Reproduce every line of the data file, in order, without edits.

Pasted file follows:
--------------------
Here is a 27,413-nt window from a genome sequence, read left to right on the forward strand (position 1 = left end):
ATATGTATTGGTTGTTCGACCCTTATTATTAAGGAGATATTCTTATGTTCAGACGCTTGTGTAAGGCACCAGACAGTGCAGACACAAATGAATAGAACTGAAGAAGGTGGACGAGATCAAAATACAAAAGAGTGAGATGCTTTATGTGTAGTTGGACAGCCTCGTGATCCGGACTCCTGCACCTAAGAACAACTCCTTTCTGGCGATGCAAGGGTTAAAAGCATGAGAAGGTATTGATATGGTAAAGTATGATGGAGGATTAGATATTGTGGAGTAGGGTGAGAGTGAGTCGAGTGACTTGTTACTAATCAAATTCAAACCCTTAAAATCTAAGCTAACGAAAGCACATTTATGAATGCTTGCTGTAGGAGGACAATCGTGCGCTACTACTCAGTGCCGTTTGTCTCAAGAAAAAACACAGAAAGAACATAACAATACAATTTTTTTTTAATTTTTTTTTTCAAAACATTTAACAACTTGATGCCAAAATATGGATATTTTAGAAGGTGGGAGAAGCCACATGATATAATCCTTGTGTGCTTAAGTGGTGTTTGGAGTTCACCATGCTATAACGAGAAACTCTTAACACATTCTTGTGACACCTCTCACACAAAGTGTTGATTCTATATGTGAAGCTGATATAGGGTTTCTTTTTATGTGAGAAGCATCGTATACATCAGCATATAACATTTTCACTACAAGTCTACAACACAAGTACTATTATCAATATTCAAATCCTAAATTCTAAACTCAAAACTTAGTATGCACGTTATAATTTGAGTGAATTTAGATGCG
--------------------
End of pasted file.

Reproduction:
Here is a 27,413-nt window from a genome sequence, read left to right on the forward strand (position 1 = left end):
ATATGTATTGGTTGTTCGACCCTTATTATTAAGGAGATATTCTTATGTTCAGACGCTTGTGTAAGGCACCAGACAGTGCAGACACAAATGAATAGAACTGAAGAAGGTGGACGAGATCAAAATACAAAAGAGTGAGATGCTTTATGTGTAGTTGGACAGCCTCGTGATCCGGACTCCTGCACCTAAGAACAACTCCTTTCTGGCGATGCAAGGGTTAAAAGCATGAGAAGGTATTGATATGGTAAAGTATGATGGAGGATTAGATATTGTGGAGTAGGGTGAGAGTGAGTCGAGTGACTTGTTACTAATCAAATTCAAACCCTTAAAATCTAAGCTAACGAAAGCACATTTATGAATGCTTGCTGTAGGAGGACAATCGTGCGCTACTACTCAGTGCCGTTTGTCTCAAGAAAAAACACAGAAAGAACATAACAATACAATTTTTTTTTAATTTTTTTTTTCAAAACATTTAACAACTTGATGCCAAAATATGGATATTTTAGAAGGTGGGAGAAGCCACATGATATAATCCTTGTGTGCTTAAGTGGTGTTTGGAGTTCACCATGCTATAACGAGAAACTCTTAACACATTCTTGTGACACCTCTCACACAAAGTGTTGATTCTATATGTGAAGCTGATATAGGGTTTCTTTTTATGTGAGAAGCATCGTATACATCAGCATATAACATTTTCACTACAAGTCTACAACACAAGTACTATTATCAATATTCAAATCCTAAATTCTAAACTCAAAACTTAGTATGCACGTTATAATTTGAGTGAATTTAGATGCG